First, we must cast a glance on Prof Sanjay Bakshi’s favourite stocks which are probably held either in his personal account or for the ValueQuest India Moat Fund. The Prof described these stocks as having “very high quality of earnings”, “exceptionally strong balance sheet” and “highly scalable business” in a post written at microcap club.
|Stock||Three Month Performance (%)||YoY Performance (%)|
|Accelya Kale Solutions||(6)||(6)|
As one can see, the performance of the stocks is quite disparate. The Prof’s bet on realty stocks (Ashiana Housing & Poddar Developers) was ill-timed. The slowdown in the realty sector has taken its toll on both stocks.
Vaibhav Global has also turned out to a poor stock pick so far. The Prof wrote an elaborate “case study” on Vaibhav Global titled “62 Bagger And Counting: An E-commerce Business That Actually Makes MONEY But Almost Didn’t” in which he described it as “highly profitable, cash generating, extremely well financed, and dominant business in its space”. He also said Vaibhav Global has an “impenetrable moat” due to its “low cost advantage formula”.
Kitex Garments was also lauded by the Prof in a “lecture note” titled “The Importance of Unconventionality”. The Prof emphasized that Kitex Garments had “gigantic customers” and was/is a “highly profitable business” and that its “revenues and earnings will grow manifold over the next decade”.
Unfortunately, some of that growth has slowed down in the case of Kitex. Also, the Company appears to be mired in a controversy over a sum of Rs. 200 crore and the abrupt resignation of its CFO. All these happenings are being vigilantly tracked by the sleuths at the valuepickr forum.
The intriguing part is that there is no update from the Prof about both stocks. Given that quite some time has elapsed since the original “case study” and “lecture note”, one would like to see an update on whether the original investment thesis still holds good or has changed.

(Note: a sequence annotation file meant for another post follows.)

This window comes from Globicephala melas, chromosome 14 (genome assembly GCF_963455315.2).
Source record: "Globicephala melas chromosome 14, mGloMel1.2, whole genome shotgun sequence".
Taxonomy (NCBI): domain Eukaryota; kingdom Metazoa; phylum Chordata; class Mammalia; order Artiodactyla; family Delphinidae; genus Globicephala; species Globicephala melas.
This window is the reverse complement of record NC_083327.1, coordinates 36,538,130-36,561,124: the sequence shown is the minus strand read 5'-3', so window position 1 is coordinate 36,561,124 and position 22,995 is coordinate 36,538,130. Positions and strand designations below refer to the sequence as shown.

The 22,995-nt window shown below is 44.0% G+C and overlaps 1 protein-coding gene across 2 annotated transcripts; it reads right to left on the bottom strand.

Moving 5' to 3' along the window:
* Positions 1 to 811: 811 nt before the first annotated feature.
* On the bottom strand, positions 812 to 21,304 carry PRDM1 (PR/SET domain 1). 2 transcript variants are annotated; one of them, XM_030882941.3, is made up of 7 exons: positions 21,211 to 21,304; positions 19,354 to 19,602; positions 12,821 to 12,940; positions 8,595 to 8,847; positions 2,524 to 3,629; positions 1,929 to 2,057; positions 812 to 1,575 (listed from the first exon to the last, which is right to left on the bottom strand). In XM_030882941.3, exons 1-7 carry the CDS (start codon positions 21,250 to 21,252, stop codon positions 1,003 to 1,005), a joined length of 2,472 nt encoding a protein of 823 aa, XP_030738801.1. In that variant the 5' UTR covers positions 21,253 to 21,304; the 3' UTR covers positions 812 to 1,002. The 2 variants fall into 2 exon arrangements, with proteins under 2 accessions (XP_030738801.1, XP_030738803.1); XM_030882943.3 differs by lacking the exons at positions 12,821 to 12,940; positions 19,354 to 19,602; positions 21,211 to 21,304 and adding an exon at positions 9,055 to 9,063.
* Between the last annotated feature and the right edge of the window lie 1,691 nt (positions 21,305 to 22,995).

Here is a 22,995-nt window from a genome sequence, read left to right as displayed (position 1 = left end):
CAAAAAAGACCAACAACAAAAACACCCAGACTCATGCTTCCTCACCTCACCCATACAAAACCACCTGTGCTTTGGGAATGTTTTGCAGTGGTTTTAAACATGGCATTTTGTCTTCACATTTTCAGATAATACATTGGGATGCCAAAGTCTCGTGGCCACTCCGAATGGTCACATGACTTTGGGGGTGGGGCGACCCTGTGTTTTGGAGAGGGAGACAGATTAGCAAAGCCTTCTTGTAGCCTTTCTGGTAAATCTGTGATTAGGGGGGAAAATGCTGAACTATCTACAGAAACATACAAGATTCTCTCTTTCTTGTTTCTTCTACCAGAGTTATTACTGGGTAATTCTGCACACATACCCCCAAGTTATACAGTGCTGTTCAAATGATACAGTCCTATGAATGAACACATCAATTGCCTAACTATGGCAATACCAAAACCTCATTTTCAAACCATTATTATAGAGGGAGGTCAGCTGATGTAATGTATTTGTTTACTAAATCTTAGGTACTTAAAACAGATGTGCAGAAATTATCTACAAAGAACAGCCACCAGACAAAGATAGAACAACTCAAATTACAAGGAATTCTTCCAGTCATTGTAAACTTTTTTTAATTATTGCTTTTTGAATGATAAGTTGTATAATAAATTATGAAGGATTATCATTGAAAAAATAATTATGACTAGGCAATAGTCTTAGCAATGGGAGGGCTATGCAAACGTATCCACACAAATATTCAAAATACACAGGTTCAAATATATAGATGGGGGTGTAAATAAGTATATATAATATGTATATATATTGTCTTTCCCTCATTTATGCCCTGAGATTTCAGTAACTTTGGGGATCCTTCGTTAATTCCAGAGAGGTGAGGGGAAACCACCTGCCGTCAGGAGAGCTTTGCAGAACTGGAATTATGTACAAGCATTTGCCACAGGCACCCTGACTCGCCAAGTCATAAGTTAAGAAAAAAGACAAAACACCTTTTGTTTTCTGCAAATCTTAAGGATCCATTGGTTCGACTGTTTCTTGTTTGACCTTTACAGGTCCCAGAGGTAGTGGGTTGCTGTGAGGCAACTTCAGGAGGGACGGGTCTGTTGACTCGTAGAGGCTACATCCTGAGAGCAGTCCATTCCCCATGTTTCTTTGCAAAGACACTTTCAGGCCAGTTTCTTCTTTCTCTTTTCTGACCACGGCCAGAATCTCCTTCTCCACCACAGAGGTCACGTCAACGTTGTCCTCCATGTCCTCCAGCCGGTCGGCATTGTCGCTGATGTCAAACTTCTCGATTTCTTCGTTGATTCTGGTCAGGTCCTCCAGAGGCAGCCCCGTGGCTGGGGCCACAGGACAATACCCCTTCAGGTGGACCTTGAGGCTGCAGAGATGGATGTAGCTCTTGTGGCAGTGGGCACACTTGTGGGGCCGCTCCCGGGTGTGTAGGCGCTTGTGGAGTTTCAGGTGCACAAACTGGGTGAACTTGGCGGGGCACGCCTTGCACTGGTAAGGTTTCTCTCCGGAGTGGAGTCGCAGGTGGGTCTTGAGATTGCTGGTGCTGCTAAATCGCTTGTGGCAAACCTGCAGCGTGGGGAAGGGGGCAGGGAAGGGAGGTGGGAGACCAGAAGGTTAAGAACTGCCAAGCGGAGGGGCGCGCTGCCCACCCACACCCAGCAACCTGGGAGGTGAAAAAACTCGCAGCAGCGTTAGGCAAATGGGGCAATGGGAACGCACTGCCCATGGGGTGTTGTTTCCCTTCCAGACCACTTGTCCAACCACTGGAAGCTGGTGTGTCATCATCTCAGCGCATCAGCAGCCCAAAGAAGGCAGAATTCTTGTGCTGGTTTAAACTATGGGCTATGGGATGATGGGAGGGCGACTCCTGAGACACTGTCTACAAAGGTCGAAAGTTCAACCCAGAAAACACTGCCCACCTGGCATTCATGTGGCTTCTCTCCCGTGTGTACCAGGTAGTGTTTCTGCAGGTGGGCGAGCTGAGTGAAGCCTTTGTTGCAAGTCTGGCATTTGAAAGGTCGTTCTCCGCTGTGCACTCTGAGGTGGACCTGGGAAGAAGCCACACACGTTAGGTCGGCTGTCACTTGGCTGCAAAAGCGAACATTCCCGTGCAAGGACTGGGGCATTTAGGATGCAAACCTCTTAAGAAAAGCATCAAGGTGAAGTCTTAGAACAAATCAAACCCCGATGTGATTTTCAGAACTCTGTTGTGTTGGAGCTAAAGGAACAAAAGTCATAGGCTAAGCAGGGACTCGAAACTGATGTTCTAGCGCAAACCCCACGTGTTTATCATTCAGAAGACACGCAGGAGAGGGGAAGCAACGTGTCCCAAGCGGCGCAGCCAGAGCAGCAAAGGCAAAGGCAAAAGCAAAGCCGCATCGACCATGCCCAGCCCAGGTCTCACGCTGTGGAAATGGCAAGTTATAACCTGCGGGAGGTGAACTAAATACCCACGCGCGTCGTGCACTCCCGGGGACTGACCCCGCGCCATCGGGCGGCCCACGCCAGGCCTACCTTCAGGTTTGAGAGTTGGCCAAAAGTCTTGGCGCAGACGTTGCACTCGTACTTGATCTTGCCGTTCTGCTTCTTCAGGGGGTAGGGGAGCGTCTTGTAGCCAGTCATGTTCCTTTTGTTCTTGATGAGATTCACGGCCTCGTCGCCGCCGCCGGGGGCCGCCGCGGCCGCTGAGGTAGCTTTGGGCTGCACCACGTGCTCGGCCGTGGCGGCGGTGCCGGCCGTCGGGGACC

The Prof has also not issued a commentary on the state of the market or on what investors should do now. Such cataclysmic events and Bear markets are once-in-a-lifetime experience and there is much that one can learn from it, both from a theoretical and practical perspective.
In his latest piece titled “The Eventual Consequences of Risk Seeking or Risk Blind Behavior”, the Prof has laboured hard to drive home the point that investors should avoid risk to the extent possible. The Prof states that in his illustrious career of 21 years, he has “peed on many electric fences” and has “plenty of scars” on his body.
The Prof has cited several day-to-examples such as overtaking, jumping at red lights, bull fights, etc to emphasize that people go crazy with over-confidence when they want to avoid risk. In other words, the prospect of a loss turns normal people into dare-devil risk-takers is the Prof’s point.
At the end of the dissertation, the Prof advises that investors should:
(i) Avoid leverage (borrowing money) to buy shares;
(ii) Avoid trading in derivatives;
(iii) Avoid highly-leveraged companies;
(iv) Avoid commodity stocks such as those dealing with crude oil;
(v) Avoid companies that promote themselves excessively;
(vi) Avoid IPOs as they are excessively promoted.
Some of these points are known to us. However, the Prof does put it in a persuasive manner and we would do well to pay close attention to the points.